My first exposure piece was about a group called the National Democratic Freedom Movement, a hard-line neo-Nazi organisation arming its young thugs with machetes, bike chains and knives “to protect white property.” The group is long gone but its leaders are still active.

The development of the BNP under Nick Griffin is worrying. By shedding the image of the sieg-heiling, skinhead bootboys of the National Front, Griffin is striving for, and to some extent achieving, a degree of acceptance.

He claims the BNP is just another mainstream party with some different ideas. His activists now wear suits, and collars and ties. They seek votes to achieve power.

The new image is of course a veneer. Beneath the surface we find the same old anti-Semitic, racist fanatics, the men of violence.
Our role as journalists is to tear off the veneer and reveal the true nature of the BNP.

For some years at the Yorkshire Evening Post we were fortunate to have an editor who shared this belief enthusiastically. He gave us the resources we needed – mainly staff and time – to do what was needed. The result was a series of exposes published in the days running up to local elections. We repeated this year after year, digging for and revealing new information.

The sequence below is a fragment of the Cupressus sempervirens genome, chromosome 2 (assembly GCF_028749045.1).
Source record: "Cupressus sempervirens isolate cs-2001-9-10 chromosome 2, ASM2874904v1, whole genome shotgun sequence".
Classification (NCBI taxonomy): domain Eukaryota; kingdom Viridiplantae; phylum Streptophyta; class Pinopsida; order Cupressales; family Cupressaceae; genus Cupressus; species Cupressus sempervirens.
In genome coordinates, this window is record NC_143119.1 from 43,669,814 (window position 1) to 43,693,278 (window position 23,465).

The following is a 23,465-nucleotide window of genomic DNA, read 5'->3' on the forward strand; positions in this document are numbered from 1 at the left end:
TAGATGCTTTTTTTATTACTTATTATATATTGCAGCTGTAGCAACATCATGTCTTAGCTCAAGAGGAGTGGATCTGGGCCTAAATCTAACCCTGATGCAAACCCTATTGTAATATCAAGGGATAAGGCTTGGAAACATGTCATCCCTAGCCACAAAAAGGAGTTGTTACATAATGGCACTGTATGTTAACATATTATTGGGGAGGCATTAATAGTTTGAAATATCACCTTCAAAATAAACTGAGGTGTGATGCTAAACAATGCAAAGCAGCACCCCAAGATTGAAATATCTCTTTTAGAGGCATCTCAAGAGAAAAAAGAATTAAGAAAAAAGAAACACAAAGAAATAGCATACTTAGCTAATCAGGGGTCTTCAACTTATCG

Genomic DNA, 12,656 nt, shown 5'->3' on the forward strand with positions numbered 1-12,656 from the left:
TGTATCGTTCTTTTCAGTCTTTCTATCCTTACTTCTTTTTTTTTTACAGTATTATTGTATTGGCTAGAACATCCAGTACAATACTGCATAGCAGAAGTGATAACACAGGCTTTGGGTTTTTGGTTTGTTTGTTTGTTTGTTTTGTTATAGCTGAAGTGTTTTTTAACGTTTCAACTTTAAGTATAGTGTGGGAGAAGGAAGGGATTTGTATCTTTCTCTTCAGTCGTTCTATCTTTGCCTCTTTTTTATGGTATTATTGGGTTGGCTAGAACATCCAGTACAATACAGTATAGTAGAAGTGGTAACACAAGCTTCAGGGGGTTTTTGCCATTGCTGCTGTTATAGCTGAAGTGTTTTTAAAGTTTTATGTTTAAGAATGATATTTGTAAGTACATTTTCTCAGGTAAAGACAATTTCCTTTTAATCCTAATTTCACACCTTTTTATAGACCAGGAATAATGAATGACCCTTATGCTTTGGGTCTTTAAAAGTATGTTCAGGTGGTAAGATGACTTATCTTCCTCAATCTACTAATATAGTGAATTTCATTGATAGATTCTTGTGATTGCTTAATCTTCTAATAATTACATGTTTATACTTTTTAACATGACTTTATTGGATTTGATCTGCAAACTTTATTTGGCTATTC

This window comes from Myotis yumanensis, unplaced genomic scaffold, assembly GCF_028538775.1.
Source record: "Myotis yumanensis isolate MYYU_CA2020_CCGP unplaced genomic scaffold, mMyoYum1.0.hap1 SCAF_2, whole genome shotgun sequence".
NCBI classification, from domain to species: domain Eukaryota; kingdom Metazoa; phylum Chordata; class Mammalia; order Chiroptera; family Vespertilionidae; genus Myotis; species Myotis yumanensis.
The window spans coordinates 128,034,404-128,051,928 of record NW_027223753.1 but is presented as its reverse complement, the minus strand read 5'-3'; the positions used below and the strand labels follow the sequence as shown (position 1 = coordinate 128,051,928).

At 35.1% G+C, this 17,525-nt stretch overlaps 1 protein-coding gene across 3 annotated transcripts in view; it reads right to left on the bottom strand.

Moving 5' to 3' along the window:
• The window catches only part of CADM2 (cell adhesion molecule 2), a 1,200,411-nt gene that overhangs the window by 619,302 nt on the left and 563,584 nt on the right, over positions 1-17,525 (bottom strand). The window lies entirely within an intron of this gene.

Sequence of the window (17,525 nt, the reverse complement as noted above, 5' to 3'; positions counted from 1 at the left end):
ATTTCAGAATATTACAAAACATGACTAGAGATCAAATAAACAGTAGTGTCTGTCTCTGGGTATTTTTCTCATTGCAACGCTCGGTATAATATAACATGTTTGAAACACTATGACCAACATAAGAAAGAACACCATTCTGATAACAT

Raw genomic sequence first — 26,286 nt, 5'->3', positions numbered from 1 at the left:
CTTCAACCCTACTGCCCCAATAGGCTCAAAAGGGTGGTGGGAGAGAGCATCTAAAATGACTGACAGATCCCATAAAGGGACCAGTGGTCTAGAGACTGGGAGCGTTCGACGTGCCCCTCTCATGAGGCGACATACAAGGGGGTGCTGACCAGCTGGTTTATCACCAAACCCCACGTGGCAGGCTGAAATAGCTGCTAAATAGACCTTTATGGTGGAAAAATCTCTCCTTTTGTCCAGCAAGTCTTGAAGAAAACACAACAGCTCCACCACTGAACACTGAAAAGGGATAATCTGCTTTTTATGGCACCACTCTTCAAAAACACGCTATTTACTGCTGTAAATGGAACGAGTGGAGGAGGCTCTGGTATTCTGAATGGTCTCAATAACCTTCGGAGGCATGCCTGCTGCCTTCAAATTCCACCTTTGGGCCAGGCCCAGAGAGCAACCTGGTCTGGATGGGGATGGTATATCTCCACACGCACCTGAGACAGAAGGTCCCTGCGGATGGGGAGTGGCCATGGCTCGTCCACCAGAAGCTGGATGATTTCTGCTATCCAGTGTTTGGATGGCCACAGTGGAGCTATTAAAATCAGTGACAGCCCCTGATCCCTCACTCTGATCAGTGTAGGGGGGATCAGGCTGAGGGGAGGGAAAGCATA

The strategy we adopted was two-pronged. There was the expose side. BNP activists unfailingly revert to type at some stage. BNP youth leader Mark Collett, who was secretly filmed praising Hitler, is an example of that. Also even cursory checks can reveal the criminal backgrounds of many BNP activists.

Their tactics in grooming vulnerable young people are also revealing.
In Leeds I was approached by a young man who had been recruited into the BNP at a low point in his life. He was only 15, fell out with his step dad and his mum, was unhappy at home, suffered at school.

He was typical of the young people targeted by the BNP. They offered him friendship, security, protection. They told him he didn’t need his family, or other mates. They’d be his mates – and they fed him their racist bile. He leafleted with them, was drawn in deeper.